Threats to Lions
In just 20 years African lion populations have fallen by 43% and as few as 20,000 remain in the wild today. Now extinct in 24 of their former range states, there is an urgent need to address the threats faced by this iconic species before it’s too late.
Read about David Shepherd Wildlife Foundation’s work, helping protect lions in Uganda.
Why are lions endangered?
Lions were once abundant throughout Africa and have long been an icon of the African landscape. Sadly, populations are continuing to fall, and they are in need of protection now more than ever.
There are four main threats to lions
As human populations expand, agricultural land and human settlements are rapidly increasing. Change in land use from human pressure is leaving lion populations isolated, reducing their habitats and the habitats of their prey species.
As lion populations become increasingly isolated in shrinking habitats, they are pushed into closer proximity to communities and livestock. As a result of habitat destruction, lion prey species are in a rapid decline and lions are forced to feed on livestock, prompting retaliatory killings from humans as lions eat their livelihoods in order to survive.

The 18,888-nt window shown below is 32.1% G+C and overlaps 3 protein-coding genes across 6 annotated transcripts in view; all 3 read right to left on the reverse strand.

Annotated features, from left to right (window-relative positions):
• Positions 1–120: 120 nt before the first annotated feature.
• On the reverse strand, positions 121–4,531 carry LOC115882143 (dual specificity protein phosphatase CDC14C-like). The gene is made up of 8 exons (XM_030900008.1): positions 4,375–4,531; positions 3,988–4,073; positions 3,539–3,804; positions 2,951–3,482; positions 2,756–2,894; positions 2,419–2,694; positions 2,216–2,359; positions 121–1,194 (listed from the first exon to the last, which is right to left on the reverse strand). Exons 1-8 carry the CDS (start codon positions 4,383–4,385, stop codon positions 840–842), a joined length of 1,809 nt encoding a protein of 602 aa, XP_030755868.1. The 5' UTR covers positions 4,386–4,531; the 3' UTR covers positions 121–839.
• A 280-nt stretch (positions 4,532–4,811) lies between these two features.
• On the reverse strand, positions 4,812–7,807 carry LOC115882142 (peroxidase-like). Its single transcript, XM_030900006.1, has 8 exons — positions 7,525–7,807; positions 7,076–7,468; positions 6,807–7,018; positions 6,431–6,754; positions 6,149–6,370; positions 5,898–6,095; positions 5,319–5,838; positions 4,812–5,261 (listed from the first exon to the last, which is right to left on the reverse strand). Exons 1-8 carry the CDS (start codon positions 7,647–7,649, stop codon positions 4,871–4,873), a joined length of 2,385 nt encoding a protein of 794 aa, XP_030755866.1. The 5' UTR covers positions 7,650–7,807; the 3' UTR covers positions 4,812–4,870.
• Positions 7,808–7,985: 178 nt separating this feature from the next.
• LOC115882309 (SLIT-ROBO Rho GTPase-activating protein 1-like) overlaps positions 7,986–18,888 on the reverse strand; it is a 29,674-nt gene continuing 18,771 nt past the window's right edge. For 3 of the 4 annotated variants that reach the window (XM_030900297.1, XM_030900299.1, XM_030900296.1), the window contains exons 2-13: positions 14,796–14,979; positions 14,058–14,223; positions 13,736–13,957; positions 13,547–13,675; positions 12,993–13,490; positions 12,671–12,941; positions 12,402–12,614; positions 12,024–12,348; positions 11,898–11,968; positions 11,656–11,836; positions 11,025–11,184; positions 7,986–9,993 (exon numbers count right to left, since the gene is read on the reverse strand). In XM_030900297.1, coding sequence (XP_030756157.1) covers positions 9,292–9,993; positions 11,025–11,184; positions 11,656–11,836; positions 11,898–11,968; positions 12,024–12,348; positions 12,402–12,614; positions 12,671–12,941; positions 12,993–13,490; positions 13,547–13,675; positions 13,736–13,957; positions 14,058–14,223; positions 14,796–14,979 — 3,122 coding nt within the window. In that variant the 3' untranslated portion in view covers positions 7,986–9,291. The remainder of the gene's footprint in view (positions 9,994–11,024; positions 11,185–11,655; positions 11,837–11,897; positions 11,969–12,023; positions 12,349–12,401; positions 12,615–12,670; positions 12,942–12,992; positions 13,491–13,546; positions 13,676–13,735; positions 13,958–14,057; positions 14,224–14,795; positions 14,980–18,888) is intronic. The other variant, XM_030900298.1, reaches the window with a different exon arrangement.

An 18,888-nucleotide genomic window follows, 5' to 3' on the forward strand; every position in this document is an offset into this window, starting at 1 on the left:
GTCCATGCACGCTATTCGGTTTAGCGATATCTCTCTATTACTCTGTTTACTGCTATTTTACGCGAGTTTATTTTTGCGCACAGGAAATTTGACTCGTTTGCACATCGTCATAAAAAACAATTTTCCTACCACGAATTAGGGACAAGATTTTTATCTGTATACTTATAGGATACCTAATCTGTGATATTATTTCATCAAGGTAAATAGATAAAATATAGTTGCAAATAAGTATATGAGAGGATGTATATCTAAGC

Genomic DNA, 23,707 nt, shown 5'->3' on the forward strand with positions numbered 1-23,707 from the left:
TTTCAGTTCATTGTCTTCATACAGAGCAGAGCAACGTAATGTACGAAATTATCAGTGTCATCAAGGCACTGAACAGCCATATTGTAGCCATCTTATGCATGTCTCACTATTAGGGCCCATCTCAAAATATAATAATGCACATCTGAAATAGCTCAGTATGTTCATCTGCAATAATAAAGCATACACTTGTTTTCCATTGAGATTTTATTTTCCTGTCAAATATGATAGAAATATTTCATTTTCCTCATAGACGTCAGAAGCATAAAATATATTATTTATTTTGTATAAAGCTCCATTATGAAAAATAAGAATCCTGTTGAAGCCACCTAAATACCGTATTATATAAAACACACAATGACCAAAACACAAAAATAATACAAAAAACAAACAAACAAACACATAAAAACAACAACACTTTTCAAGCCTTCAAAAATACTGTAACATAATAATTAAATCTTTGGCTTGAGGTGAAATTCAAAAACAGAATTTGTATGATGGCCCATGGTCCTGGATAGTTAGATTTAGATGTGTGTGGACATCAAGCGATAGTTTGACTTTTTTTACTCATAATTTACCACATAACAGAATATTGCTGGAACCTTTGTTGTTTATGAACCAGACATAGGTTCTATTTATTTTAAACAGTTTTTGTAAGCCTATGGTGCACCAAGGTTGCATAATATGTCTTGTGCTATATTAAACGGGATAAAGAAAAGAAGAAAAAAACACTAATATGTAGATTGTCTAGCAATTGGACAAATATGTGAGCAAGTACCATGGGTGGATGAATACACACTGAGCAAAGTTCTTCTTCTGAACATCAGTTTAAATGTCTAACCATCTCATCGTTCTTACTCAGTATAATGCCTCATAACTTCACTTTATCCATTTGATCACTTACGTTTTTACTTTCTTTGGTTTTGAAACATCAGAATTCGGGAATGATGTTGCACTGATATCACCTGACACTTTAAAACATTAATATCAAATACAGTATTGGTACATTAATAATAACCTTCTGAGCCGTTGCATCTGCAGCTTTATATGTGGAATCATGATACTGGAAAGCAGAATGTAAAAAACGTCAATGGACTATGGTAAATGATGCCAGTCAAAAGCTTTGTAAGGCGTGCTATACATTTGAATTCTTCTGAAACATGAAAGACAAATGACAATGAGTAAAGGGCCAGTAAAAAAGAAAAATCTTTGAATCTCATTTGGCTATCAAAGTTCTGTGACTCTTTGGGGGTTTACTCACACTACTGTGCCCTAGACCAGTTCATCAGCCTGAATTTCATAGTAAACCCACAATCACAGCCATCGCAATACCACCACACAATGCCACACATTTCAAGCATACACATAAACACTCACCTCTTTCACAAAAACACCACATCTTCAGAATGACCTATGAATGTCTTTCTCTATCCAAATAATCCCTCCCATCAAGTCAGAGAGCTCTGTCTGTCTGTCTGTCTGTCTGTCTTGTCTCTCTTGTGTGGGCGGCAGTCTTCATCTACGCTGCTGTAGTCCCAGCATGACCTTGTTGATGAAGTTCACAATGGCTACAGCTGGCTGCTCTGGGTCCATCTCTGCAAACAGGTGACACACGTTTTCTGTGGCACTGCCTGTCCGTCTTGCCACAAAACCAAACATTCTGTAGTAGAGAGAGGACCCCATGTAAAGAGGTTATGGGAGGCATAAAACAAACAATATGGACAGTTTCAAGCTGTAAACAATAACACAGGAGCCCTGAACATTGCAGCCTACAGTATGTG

Illegal wildlife trade
A newer concern facing wild lion populations is the rapid growth of lion poaching to fuel the consumptive trade in lion bones from Asia. Used as a substitute for tiger bones, lion parts and derivatives are perceived to hold medicinal and curative values and are used in traditional Asian medicines.
Although poaching is still illegal in South Africa, the government allow a 1,600 per year international export quota for lion skeletons from captive breeding facilities.
These exports continue to stimulate demand and incentivise poaching, pushing lion populations closer to the edge of extinction.
In the last few decades, we have already begun to witness an increase in extreme weather events such as droughts, flooding, heatwaves and storms as human-induced carbon emissions continue to grow at alarming rates and natural carbon sinks are destroyed. Climate change is a very real environmental problem with the scale and scope to affect various ecosystems causing famine, reductions in prey species, access to water, changes in migratory patterns and increases in human wildlife conflict.
Climate change poses one of the largest threats to lion populations in the 21st Century and, if left unchecked, could have serious implications on the survival of this iconic species.
£25 could help train a law enforcement officer to prevent poaching.